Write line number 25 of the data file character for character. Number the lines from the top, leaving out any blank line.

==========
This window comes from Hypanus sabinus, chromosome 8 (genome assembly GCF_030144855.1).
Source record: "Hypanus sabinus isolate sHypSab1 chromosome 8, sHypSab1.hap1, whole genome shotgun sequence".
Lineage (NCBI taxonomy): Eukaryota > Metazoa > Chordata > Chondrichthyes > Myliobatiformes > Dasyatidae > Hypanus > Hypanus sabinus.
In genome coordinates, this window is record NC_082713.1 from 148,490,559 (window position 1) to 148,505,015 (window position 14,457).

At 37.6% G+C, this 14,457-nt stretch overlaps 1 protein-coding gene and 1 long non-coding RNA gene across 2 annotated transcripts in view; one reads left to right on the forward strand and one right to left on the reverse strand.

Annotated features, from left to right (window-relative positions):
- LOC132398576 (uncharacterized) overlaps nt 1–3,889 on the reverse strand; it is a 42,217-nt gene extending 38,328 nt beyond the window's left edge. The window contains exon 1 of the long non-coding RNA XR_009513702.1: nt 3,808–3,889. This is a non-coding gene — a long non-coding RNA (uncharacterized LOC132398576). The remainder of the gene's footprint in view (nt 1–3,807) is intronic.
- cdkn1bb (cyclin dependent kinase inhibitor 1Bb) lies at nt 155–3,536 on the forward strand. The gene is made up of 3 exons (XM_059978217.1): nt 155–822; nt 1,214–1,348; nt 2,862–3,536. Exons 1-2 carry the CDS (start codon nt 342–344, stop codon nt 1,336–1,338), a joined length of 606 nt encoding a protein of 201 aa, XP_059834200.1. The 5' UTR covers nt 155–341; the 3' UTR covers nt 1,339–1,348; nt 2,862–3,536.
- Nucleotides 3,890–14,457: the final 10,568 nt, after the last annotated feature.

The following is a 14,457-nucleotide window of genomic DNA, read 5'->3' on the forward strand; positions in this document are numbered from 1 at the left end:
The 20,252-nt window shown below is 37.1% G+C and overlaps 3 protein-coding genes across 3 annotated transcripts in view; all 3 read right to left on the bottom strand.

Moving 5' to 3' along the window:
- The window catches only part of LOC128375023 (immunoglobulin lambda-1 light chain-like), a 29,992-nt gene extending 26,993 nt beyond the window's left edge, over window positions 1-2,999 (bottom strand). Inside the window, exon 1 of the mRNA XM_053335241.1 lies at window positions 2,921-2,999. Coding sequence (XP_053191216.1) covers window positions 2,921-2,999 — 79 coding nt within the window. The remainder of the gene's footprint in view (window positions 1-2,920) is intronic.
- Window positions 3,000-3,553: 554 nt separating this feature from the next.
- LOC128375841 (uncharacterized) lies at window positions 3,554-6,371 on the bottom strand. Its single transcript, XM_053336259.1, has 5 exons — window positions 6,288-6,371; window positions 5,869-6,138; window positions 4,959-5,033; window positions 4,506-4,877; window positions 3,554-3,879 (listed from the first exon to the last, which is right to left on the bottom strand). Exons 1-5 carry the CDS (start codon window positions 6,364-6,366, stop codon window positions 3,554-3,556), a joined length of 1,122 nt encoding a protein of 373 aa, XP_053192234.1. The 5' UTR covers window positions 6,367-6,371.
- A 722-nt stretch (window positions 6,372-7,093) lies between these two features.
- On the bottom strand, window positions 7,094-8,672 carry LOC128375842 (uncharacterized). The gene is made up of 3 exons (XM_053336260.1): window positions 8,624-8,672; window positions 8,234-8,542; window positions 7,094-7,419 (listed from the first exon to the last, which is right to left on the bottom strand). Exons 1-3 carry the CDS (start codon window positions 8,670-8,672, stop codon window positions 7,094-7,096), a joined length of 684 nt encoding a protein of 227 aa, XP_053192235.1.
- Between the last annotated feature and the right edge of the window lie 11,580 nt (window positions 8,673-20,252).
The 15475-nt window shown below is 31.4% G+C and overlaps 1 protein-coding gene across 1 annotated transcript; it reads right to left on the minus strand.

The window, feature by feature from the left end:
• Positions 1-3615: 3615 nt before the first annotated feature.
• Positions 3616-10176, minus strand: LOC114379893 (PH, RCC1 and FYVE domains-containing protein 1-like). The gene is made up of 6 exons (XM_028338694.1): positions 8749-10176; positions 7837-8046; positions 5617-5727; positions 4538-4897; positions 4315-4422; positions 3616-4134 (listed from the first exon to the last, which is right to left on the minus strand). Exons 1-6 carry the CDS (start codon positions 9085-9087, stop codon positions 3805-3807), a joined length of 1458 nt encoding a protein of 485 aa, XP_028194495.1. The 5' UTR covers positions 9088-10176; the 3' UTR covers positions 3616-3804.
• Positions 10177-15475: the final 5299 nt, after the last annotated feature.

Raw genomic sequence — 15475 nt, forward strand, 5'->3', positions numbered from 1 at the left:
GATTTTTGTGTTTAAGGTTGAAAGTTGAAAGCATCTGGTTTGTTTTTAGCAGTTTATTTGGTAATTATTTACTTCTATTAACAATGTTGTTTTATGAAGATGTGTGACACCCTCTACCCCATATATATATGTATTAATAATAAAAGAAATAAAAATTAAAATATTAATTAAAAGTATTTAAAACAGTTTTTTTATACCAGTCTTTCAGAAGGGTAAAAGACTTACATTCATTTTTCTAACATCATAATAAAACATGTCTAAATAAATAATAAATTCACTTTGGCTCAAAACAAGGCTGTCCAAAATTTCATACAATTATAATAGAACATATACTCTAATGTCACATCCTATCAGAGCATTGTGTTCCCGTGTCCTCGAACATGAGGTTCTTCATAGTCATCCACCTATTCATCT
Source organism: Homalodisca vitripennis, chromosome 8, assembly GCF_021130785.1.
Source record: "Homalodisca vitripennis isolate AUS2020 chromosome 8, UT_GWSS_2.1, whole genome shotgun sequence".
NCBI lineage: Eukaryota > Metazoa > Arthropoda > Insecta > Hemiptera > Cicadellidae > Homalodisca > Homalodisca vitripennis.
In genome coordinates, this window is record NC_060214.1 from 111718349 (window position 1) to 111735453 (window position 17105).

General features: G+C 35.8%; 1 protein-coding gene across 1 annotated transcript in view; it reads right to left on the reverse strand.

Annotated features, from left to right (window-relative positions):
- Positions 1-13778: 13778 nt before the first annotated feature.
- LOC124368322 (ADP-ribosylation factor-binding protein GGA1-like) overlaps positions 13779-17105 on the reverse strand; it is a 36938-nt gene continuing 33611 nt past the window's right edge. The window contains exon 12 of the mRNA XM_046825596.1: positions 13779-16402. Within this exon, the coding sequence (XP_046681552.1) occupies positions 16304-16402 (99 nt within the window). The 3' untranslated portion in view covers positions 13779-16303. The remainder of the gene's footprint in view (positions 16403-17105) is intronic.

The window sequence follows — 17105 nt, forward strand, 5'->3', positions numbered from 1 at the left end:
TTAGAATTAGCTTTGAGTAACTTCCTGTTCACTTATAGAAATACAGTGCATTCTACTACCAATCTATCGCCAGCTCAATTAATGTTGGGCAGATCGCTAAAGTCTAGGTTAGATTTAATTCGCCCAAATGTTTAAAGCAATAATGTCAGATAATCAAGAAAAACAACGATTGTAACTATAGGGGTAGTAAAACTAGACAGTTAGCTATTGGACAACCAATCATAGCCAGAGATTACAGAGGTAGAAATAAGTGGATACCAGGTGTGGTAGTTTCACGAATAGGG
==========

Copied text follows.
GATTTTTGTGTTTAAGGTTGAAAGTTGAAAGCATCTGGTTTGTTTTTAGCAGTTTATTTGGTAATTATTTACTTCTATTAACAATGTTGTTTTATGAAGATGTGTGACACCCTCTACCCCATATATATATGTATTAATAATAAAAGAAATAAAAATTAAAATATTAATTAAAAGTATTTAAAACAGTTTTTTTATACCAGTCTTTCAGAAGGGTAAAAGACTTACATTCATTTTTCTAACATCATAATAAAACATGTCTAAATAAATAATAAATTCACTTTGGCTCAAAACAAGGCTGTCCAAAATTTCATACAATTATAATAGAACATATACTCTAATGTCACATCCTATCAGAGCATTGTGTTCCCGTGTCCTCGAACATGAGGTTCTTCATAGTCATCCACCTATTCATCT